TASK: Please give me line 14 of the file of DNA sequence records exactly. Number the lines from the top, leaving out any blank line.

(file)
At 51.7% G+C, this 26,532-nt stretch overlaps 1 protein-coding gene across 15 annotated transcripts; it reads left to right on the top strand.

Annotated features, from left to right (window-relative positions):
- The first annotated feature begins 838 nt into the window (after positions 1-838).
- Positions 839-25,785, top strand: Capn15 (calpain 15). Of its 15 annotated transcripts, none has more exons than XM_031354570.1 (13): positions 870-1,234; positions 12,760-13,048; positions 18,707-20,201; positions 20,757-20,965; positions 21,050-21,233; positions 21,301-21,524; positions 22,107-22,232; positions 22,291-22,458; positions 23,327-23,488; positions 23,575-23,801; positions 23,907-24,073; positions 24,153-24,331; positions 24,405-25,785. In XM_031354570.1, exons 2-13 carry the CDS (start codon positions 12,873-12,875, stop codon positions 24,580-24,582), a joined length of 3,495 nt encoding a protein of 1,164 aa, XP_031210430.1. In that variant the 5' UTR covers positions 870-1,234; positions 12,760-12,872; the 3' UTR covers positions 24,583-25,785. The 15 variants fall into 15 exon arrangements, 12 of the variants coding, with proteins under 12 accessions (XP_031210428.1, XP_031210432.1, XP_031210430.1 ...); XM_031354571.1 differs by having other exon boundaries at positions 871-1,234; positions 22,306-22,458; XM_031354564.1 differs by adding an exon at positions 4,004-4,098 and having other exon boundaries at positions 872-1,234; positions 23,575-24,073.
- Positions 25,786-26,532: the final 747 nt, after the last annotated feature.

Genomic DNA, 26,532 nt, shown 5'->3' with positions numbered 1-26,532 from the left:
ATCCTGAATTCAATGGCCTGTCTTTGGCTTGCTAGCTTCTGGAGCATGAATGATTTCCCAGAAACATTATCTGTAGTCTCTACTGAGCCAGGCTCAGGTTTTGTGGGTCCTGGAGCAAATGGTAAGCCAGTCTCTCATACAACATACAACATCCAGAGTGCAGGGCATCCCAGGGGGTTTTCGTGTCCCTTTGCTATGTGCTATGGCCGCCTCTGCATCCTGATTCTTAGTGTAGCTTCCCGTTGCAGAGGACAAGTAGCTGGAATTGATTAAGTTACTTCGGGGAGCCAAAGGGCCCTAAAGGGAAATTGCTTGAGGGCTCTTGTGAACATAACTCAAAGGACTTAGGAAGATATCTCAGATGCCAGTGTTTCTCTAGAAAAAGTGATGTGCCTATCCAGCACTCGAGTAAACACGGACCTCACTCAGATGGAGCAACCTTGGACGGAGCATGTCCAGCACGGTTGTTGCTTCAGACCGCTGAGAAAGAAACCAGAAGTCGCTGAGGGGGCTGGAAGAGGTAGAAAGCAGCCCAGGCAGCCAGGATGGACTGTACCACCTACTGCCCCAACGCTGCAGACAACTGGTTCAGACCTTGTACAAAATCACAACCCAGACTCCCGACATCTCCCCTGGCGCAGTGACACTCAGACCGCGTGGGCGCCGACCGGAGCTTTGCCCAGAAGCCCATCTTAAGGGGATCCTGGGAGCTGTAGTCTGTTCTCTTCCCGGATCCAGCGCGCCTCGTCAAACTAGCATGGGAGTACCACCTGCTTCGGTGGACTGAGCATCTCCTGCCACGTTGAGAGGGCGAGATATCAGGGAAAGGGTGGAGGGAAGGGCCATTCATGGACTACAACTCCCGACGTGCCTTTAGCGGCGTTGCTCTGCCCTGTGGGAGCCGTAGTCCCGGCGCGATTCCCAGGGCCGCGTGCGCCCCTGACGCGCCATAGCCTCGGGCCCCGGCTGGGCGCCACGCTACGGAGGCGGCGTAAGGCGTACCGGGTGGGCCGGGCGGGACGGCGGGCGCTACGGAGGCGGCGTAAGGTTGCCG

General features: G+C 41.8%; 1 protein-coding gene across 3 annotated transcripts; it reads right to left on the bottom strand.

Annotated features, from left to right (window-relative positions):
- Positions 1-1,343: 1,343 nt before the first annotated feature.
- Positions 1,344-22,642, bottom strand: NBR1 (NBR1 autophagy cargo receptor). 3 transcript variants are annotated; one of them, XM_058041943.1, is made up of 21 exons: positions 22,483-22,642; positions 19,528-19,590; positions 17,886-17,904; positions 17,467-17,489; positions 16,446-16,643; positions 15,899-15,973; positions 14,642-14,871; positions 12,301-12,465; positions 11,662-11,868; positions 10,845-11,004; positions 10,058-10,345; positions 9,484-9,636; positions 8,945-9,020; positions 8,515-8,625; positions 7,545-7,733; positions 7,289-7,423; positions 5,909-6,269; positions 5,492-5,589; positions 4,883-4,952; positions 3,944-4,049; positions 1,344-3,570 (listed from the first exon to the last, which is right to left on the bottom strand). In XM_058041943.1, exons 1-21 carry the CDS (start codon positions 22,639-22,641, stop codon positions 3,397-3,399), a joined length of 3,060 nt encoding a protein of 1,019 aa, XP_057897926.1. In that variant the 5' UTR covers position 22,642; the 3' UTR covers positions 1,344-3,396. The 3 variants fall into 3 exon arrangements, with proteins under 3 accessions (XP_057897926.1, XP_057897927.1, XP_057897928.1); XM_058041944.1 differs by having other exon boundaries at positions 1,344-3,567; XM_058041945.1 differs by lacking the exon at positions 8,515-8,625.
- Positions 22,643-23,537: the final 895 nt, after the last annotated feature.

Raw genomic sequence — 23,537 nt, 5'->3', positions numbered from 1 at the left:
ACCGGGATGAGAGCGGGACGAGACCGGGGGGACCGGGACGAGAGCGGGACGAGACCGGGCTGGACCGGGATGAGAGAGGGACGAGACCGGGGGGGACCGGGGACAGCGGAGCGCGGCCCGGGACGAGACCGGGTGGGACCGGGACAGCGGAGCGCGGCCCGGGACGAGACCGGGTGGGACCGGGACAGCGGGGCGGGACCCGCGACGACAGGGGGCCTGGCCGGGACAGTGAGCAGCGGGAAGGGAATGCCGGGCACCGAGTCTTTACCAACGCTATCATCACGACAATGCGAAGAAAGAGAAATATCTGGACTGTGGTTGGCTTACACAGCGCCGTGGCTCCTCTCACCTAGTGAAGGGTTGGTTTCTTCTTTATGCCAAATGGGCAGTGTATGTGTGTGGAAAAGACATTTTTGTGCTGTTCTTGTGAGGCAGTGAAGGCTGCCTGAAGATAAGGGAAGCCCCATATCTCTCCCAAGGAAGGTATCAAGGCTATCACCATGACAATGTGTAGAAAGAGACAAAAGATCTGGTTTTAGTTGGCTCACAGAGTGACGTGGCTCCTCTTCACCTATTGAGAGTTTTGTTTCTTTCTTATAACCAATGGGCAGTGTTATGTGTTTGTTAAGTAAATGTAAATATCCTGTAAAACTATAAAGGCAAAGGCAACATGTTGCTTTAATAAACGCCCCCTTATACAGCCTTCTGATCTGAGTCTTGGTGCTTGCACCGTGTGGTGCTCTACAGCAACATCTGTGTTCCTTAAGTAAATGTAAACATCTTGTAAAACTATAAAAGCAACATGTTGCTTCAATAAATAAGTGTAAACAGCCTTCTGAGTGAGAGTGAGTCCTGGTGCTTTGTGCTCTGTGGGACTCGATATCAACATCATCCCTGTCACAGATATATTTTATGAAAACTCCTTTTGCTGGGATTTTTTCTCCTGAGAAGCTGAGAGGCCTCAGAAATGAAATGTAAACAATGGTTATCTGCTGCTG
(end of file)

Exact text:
ACCGGGATGAGAGCGGGACGAGACCGGGGGGACCGGGACGAGAGCGGGACGAGACCGGGCTGGACCGGGATGAGAGAGGGACGAGACCGGGGGGGACCGGGGACAGCGGAGCGCGGCCCGGGACGAGACCGGGTGGGACCGGGACAGCGGAGCGCGGCCCGGGACGAGACCGGGTGGGACCGGGACAGCGGGGCGGGACCCGCGACGACAGGGGGCCTGGCCGGGACAGTGAGCAGCGGGAAGGGAATGCCGGGCACCGAGTCTTTACCAACGCTATCATCACGACAATGCGAAGAAAGAGAAATATCTGGACTGTGGTTGGCTTACACAGCGCCGTGGCTCCTCTCACCTAGTGAAGGGTTGGTTTCTTCTTTATGCCAAATGGGCAGTGTATGTGTGTGGAAAAGACATTTTTGTGCTGTTCTTGTGAGGCAGTGAAGGCTGCCTGAAGATAAGGGAAGCCCCATATCTCTCCCAAGGAAGGTATCAAGGCTATCACCATGACAATGTGTAGAAAGAGACAAAAGATCTGGTTTTAGTTGGCTCACAGAGTGACGTGGCTCCTCTTCACCTATTGAGAGTTTTGTTTCTTTCTTATAACCAATGGGCAGTGTTATGTGTTTGTTAAGTAAATGTAAATATCCTGTAAAACTATAAAGGCAAAGGCAACATGTTGCTTTAATAAACGCCCCCTTATACAGCCTTCTGATCTGAGTCTTGGTGCTTGCACCGTGTGGTGCTCTACAGCAACATCTGTGTTCCTTAAGTAAATGTAAACATCTTGTAAAACTATAAAAGCAACATGTTGCTTCAATAAATAAGTGTAAACAGCCTTCTGAGTGAGAGTGAGTCCTGGTGCTTTGTGCTCTGTGGGACTCGATATCAACATCATCCCTGTCACAGATATATTTTATGAAAACTCCTTTTGCTGGGATTTTTTCTCCTGAGAAGCTGAGAGGCCTCAGAAATGAAATGTAAACAATGGTTATCTGCTGCTG